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Land Stewardship in the Next Era of Conservation.

Here is another finely printed book fit for a gift, full of sharp photos, and entertainingly narrated by a former Marine Corps helicopter pilot who takes nature a lot more seriously than himself. It's a good combination.

Among the Aspens is Petersen's story of his years in the Colorado highlands and the aspen groves that he prefers to the company of other human beings. Readers will be glad that this sometimes grumpy man, once surrounded by grizzly bear cubs, had the good fortune not to be 'transmogrified into fresh bear plop," and that he now tells us not only about this but about a forest whose beauty is too often ignored.

Land Stewardship in the Next Era of Conservation, by V. Alaric Sample. Pinchot Institute for Conservation, Grey Towers Press, P.O. Box 188, Milford, PA 18337 (1991). 43 pp. Softcover, $4.95.

Sometimes small manifestos herald big changes. This one is about the size of the Declaration of Independence and the Communist Manifesto. It is not likely to be as earth shaking, but it does lay out four clear principles for the future of conservation, and it outlines the reasoning behind each. A diverse group of scholars, public servants, and scientists came to these conclusions:

Management must be within the physical and biological capabilities of the land.

Management should tend toward "desired future resource conditions" rather than short-term production. Stewardship means improving the condition of ecosystems for future generations.

Land stewardship must be more than scientific: It must have a "moral imperative. "

Easy to say, but hard to apply. Well, that's true of all good manifestos. The fourth principle may be the most easily ridiculed and difficult to define, but the most important. Why shouldn't the public debate about "moral values" include the way we use resources? The answer is nicely summed up in a quote from Walter Truett Anderson at the beginning of this book's preface: "The future of the biosphere is inseparable from the future of the human mind .. the destiny of every species and every ecosystem depends on what kind of progress is made in the realm of human thought and action. "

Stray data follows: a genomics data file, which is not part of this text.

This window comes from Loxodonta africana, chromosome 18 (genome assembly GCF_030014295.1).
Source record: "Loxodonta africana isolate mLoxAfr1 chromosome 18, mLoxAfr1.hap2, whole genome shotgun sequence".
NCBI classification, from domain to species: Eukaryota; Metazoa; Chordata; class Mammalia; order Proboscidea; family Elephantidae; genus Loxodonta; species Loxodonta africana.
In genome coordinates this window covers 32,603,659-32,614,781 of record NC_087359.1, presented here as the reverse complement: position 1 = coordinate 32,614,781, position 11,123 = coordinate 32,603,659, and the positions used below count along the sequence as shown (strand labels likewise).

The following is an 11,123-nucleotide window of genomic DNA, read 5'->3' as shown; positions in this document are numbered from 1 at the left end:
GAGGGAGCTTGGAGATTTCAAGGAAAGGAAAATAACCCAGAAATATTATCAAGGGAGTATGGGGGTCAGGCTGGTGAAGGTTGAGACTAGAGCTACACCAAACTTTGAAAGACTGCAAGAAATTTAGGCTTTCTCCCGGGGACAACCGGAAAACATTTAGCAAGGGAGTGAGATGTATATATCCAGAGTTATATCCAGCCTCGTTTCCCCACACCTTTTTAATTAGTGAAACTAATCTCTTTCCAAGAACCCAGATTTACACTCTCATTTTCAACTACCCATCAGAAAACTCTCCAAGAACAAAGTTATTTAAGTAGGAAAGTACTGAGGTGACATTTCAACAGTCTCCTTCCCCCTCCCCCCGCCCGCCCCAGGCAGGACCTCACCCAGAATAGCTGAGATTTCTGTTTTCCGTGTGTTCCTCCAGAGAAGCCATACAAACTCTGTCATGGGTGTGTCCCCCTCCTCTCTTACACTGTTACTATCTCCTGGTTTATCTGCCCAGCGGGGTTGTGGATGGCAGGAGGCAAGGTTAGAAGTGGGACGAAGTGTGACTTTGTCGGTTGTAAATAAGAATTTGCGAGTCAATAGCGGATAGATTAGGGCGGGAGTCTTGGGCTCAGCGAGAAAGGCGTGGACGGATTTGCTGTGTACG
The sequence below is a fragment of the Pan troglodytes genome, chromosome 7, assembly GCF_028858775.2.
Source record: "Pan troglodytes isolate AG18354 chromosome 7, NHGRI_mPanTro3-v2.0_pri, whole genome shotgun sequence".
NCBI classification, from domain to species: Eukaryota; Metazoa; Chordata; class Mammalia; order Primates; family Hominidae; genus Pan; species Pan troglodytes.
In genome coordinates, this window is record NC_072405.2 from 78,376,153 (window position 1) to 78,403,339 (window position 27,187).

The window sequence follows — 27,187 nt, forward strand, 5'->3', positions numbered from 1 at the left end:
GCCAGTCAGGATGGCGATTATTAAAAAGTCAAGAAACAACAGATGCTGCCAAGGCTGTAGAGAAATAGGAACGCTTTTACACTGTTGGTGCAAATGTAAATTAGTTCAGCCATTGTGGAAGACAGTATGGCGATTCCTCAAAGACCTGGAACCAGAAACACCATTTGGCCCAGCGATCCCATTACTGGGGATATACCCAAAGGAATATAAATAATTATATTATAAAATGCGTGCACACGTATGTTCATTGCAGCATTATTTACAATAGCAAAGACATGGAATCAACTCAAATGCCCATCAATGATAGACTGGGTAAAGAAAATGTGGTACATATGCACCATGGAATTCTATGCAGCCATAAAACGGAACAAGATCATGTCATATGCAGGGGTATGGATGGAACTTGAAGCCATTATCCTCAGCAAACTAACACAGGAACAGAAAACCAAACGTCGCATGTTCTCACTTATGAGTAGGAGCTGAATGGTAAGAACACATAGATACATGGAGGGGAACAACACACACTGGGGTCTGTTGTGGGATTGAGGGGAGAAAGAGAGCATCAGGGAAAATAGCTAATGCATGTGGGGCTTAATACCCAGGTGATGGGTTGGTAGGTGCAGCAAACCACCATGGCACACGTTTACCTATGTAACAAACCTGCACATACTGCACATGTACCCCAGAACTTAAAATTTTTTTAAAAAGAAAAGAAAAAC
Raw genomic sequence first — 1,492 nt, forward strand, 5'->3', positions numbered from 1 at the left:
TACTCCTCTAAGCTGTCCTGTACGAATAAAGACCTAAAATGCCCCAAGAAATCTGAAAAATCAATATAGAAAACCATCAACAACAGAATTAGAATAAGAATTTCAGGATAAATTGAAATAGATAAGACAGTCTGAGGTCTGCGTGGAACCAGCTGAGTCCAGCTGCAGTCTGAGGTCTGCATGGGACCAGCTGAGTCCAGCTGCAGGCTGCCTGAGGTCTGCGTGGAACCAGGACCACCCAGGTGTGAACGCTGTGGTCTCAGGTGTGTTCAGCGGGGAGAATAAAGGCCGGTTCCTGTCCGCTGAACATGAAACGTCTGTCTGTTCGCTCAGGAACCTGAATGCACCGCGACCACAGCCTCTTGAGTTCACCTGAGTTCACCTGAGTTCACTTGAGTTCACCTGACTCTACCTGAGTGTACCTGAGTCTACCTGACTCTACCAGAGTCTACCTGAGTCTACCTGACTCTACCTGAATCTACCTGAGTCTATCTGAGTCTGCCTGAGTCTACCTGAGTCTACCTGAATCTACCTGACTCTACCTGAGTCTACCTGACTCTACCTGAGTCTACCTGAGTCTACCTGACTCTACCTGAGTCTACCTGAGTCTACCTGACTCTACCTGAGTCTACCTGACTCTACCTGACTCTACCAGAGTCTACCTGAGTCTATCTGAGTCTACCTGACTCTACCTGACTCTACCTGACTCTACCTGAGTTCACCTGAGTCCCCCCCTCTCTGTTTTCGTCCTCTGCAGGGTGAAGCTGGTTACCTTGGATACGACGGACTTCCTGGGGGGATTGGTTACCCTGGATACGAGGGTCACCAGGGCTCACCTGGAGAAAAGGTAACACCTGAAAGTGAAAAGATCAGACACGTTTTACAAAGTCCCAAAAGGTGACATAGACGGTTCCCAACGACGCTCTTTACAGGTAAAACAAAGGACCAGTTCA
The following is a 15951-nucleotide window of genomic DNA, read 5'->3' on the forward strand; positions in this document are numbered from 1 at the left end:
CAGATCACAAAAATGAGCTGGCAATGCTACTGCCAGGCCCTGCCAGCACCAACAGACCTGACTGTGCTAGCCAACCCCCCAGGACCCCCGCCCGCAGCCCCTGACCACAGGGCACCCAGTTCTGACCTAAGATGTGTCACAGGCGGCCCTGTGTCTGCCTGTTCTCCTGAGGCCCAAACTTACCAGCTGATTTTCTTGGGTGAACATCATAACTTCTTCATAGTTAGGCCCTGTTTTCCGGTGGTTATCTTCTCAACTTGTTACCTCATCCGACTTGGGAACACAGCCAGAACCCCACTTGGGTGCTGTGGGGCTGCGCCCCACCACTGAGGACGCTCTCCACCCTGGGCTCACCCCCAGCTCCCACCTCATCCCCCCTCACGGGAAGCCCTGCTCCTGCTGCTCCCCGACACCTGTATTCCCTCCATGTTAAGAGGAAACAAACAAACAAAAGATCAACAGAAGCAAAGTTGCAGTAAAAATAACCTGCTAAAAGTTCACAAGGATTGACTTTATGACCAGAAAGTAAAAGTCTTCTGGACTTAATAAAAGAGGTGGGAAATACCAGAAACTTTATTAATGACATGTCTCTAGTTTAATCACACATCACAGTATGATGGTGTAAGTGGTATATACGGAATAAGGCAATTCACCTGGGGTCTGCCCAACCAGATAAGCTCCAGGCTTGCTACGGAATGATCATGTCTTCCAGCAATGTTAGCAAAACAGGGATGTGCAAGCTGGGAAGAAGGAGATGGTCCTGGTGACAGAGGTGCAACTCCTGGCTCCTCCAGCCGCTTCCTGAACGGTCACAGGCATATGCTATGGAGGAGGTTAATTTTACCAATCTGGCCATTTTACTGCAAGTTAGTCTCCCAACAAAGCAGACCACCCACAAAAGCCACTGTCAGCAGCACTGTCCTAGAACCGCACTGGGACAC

This would be a good companion book against which to measure the specific recommendations of both environmentalists and commercial users. Hotshot, by John Buckley. Pruett Publishing Company, 2928 Pearl St., Boulder, CO 80301 (1990). 160 pp. Softcover, $13.95.

Long before the dozers and planes with fire retardant show up at a forest fire, the Forest Service's elite teams of "hotshots" may be on the job, fighting a wall of fire with hand tools. They are daredevils, rough and ready, and sometimes crude, but as John Buckley tells stories from his years on the front line, no one will doubt their courage and skill. Here's an entry into forestry through high adventure, just the right thing for the kid who needs to graduate from television and comics, or the adult who wants a good break from desk work and an intelligent sense of forestry's most difficult field work.
COPYRIGHT 1992 American Forests
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Copyright 1992, Gale Group. All rights reserved. Gale Group is a Thomson Corporation Company.

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Author:Kaufman, Wallace
Publication:American Forests
Article Type:Book Review
Date:Jan 1, 1992
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